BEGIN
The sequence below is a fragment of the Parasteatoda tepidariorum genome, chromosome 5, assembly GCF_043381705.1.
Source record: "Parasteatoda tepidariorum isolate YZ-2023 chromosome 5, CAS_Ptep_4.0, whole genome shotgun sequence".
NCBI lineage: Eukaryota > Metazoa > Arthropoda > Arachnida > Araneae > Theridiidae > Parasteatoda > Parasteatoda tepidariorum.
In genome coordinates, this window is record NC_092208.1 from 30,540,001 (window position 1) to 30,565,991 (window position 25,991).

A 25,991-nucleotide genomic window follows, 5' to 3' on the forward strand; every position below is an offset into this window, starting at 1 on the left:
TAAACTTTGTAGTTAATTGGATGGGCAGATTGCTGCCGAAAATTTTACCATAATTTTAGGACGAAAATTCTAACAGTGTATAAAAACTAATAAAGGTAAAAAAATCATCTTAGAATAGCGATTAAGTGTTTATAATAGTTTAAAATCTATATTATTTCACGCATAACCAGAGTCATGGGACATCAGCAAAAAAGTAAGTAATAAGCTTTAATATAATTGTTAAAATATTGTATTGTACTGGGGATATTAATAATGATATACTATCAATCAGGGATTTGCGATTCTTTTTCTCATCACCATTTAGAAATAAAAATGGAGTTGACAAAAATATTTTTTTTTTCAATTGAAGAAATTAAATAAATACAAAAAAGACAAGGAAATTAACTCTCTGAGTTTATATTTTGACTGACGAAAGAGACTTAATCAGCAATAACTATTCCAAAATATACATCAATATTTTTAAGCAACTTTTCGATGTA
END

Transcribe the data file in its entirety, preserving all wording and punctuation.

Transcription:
The sequence below is a fragment of the Parasteatoda tepidariorum genome, chromosome 5, assembly GCF_043381705.1.
Source record: "Parasteatoda tepidariorum isolate YZ-2023 chromosome 5, CAS_Ptep_4.0, whole genome shotgun sequence".
NCBI lineage: Eukaryota > Metazoa > Arthropoda > Arachnida > Araneae > Theridiidae > Parasteatoda > Parasteatoda tepidariorum.
In genome coordinates, this window is record NC_092208.1 from 30,540,001 (window position 1) to 30,565,991 (window position 25,991).

A 25,991-nucleotide genomic window follows, 5' to 3' on the forward strand; every position below is an offset into this window, starting at 1 on the left:
TAAACTTTGTAGTTAATTGGATGGGCAGATTGCTGCCGAAAATTTTACCATAATTTTAGGACGAAAATTCTAACAGTGTATAAAAACTAATAAAGGTAAAAAAATCATCTTAGAATAGCGATTAAGTGTTTATAATAGTTTAAAATCTATATTATTTCACGCATAACCAGAGTCATGGGACATCAGCAAAAAAGTAAGTAATAAGCTTTAATATAATTGTTAAAATATTGTATTGTACTGGGGATATTAATAATGATATACTATCAATCAGGGATTTGCGATTCTTTTTCTCATCACCATTTAGAAATAAAAATGGAGTTGACAAAAATATTTTTTTTTTCAATTGAAGAAATTAAATAAATACAAAAAAGACAAGGAAATTAACTCTCTGAGTTTATATTTTGACTGACGAAAGAGACTTAATCAGCAATAACTATTCCAAAATATACATCAATATTTTTAAGCAACTTTTCGATGTA